Until the introduction of paper in the tenth century, the common writing material was parchment. For some of the better-preserved manuscripts, the parchment was of an exceptional quality, allowing the ink to retain most of its density until the present day; it was thin and soft as paper, bright, sometimes simply white. There was naturally a variety of parchment in common use at this time, ranging from thick pieces of varying quality in the early years, to these aforementioned higher quality specimens; much of this was of course a function of the wealth of the supporting patron or monastery for which a piece of work was commissioned. The quality of parchment was affected by whether it was well treated on both sides or not. It was made from the skin of domestic animals, with the most appreciated pieces taken from the skin of a lamb or a dead-born animal. Especially refined parchments (vellums) were used in Cilician Armenia and were most likely imported from Western Europe and the Crusader’s Kingdoms. The earliest dated Armenian handwritten manuscript on paper was created in 981 by the priest Davit and his son, calligrapher Gukas.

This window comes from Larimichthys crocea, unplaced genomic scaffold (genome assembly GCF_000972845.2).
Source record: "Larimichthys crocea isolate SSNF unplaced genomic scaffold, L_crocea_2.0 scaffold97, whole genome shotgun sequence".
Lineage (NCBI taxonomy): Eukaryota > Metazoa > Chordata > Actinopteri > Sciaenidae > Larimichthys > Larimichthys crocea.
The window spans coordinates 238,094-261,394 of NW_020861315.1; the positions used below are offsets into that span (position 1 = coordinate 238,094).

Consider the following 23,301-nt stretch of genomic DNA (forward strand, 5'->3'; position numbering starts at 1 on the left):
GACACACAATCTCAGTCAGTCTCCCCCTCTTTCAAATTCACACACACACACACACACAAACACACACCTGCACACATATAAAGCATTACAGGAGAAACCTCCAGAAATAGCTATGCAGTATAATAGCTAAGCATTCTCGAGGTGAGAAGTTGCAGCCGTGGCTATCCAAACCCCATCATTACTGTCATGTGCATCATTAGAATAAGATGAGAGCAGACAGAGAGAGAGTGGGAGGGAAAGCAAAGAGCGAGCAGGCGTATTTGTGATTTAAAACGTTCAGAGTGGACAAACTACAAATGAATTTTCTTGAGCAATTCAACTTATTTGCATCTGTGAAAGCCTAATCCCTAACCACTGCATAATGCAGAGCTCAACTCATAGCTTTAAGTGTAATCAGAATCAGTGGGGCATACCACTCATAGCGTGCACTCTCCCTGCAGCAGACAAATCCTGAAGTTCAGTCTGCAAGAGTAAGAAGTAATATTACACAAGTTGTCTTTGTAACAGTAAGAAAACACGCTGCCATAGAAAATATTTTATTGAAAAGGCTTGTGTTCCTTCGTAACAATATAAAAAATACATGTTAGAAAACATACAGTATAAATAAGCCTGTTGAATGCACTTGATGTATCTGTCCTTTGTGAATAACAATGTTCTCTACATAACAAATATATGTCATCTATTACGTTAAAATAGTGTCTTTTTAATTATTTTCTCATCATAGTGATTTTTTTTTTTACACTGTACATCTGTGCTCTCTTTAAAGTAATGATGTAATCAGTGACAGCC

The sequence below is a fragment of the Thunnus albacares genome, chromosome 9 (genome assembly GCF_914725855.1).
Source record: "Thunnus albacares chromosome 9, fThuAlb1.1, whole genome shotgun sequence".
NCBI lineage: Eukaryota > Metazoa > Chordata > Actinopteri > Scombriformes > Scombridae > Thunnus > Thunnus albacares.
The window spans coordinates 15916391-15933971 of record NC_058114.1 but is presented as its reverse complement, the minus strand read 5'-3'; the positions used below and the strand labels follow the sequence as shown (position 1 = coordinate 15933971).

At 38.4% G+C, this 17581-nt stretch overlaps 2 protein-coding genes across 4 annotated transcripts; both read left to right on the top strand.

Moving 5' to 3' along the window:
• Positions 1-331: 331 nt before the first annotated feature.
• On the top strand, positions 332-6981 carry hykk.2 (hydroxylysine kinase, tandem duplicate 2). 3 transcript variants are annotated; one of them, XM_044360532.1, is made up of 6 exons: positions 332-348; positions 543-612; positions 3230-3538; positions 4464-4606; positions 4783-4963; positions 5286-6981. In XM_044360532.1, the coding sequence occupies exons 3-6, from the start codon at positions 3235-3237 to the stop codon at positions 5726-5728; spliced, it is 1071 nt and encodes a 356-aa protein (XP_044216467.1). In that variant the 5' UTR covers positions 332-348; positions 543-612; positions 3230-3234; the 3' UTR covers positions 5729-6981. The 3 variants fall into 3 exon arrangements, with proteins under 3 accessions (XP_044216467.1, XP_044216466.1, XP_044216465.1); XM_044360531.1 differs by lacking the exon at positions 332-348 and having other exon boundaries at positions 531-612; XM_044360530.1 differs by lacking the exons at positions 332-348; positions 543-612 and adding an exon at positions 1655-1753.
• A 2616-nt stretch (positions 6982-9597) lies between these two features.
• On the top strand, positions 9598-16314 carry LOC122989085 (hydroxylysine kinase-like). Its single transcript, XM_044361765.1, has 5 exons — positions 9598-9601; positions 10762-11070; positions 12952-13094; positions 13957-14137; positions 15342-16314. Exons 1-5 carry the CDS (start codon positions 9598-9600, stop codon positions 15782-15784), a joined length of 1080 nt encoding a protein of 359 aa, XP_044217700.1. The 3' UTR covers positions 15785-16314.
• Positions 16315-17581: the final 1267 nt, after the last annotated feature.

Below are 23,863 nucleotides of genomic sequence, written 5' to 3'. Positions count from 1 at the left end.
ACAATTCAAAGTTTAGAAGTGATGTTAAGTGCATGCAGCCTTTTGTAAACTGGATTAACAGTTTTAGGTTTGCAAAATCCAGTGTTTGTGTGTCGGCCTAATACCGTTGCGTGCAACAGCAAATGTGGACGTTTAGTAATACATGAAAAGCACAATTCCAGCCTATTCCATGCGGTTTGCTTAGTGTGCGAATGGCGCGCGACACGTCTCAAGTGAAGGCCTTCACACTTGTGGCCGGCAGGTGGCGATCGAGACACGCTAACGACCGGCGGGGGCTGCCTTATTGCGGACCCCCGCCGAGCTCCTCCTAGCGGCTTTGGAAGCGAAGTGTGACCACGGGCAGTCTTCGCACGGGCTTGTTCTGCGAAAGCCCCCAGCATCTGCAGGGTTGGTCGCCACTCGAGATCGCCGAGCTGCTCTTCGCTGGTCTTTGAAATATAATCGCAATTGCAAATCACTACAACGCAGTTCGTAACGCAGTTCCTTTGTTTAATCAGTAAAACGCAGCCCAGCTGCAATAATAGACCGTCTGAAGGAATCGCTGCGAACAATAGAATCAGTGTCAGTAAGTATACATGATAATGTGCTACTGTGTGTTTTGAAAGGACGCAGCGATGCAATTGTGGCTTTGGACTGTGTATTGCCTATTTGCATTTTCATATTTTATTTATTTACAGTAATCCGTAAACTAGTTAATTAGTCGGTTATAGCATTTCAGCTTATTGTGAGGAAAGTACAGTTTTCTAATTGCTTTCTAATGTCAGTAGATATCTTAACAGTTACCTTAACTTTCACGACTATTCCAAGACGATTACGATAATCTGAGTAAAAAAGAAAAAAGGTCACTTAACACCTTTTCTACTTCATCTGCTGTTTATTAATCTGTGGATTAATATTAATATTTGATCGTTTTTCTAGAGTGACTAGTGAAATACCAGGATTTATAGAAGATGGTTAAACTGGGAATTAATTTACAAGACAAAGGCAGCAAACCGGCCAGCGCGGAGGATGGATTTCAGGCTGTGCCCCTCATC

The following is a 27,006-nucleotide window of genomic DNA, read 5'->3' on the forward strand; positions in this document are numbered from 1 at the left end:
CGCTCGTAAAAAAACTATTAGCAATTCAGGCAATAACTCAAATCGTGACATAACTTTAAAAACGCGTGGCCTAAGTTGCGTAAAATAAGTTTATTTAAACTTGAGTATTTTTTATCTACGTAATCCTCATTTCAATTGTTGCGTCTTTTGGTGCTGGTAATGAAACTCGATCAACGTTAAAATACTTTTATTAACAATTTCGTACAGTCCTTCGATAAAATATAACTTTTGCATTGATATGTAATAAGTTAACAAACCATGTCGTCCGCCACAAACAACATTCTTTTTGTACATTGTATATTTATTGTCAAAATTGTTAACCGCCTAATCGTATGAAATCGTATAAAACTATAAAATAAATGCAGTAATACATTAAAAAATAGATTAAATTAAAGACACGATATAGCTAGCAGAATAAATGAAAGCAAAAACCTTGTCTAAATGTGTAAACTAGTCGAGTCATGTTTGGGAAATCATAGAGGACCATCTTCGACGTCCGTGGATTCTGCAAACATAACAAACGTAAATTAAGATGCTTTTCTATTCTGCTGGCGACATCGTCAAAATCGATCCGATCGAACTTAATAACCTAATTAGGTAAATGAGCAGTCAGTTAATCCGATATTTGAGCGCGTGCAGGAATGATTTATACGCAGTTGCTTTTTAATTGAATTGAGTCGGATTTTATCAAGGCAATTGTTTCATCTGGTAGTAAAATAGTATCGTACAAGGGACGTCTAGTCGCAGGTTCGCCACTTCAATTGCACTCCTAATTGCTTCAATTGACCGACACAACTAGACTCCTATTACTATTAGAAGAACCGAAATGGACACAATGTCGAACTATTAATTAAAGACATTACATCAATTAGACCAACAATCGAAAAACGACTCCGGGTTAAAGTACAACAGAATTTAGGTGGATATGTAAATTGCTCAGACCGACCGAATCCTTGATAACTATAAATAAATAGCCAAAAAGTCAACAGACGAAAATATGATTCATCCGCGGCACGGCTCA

Calligraphy was a well-established practice in medieval Armenia, with a calligrapher typically in possession of a wide assembly of tools. Early writing tools were made of metal, which were later replaced by reed pens – “kalam”. Quill pens were used as well. The perfected tool became the pen-and-ink bottle, which made the action of dipping the pen in ink obsolete.
Many early Armenian manuscripts employed brown ink containing an iron oxide rather than the dark black of an Indian or Chinese ink. The inks were tested on marble plates and were prepared in containers made from clams. There were virtually hundreds of recipes for ink, prepared chemically or from natural pigments and minerals. Apart from basic components such as clay and metal, egg yolk and honey, other natural elements were used. Water was used to mix the ink and by the end of the process, gold, silver or wax polish was often applied to the surface. Black and red colors were most frequently in use, along with some usage of brown, green and blue, which were famous for their quality across Europe and the East. Arab writers and calligraphers often used and praised Armenian colors, especially “vordan karmir – որդան կարմիր” known in Europe as “Porphyrophora hamelii” or “Armenian red”, and in the Arab world as “kirmiz” – a deep crimson dye extracted from an insect (Pseudococcus) common to the Ararat Valley.